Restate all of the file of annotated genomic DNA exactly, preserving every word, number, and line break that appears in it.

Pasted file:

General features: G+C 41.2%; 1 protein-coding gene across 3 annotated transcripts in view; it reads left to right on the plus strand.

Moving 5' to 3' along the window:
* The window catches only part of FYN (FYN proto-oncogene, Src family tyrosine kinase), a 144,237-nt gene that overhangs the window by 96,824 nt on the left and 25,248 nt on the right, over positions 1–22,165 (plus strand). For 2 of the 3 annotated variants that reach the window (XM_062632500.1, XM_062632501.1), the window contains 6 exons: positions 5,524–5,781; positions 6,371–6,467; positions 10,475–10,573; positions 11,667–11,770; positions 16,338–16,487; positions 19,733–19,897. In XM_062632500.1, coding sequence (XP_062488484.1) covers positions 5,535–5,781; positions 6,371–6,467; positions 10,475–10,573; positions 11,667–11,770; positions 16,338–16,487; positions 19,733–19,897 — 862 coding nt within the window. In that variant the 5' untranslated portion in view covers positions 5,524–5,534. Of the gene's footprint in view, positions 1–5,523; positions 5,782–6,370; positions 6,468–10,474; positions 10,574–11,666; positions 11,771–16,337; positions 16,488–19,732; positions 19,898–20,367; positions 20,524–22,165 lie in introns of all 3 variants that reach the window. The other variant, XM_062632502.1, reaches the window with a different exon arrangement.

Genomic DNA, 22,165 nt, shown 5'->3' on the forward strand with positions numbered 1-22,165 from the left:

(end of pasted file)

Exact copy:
General features: G+C 41.2%; 1 protein-coding gene across 3 annotated transcripts in view; it reads left to right on the plus strand.

Moving 5' to 3' along the window:
* The window catches only part of FYN (FYN proto-oncogene, Src family tyrosine kinase), a 144,237-nt gene that overhangs the window by 96,824 nt on the left and 25,248 nt on the right, over positions 1–22,165 (plus strand). For 2 of the 3 annotated variants that reach the window (XM_062632500.1, XM_062632501.1), the window contains 6 exons: positions 5,524–5,781; positions 6,371–6,467; positions 10,475–10,573; positions 11,667–11,770; positions 16,338–16,487; positions 19,733–19,897. In XM_062632500.1, coding sequence (XP_062488484.1) covers positions 5,535–5,781; positions 6,371–6,467; positions 10,475–10,573; positions 11,667–11,770; positions 16,338–16,487; positions 19,733–19,897 — 862 coding nt within the window. In that variant the 5' untranslated portion in view covers positions 5,524–5,534. Of the gene's footprint in view, positions 1–5,523; positions 5,782–6,370; positions 6,468–10,474; positions 10,574–11,666; positions 11,771–16,337; positions 16,488–19,732; positions 19,898–20,367; positions 20,524–22,165 lie in introns of all 3 variants that reach the window. The other variant, XM_062632502.1, reaches the window with a different exon arrangement.

Genomic DNA, 22,165 nt, shown 5'->3' on the forward strand with positions numbered 1-22,165 from the left: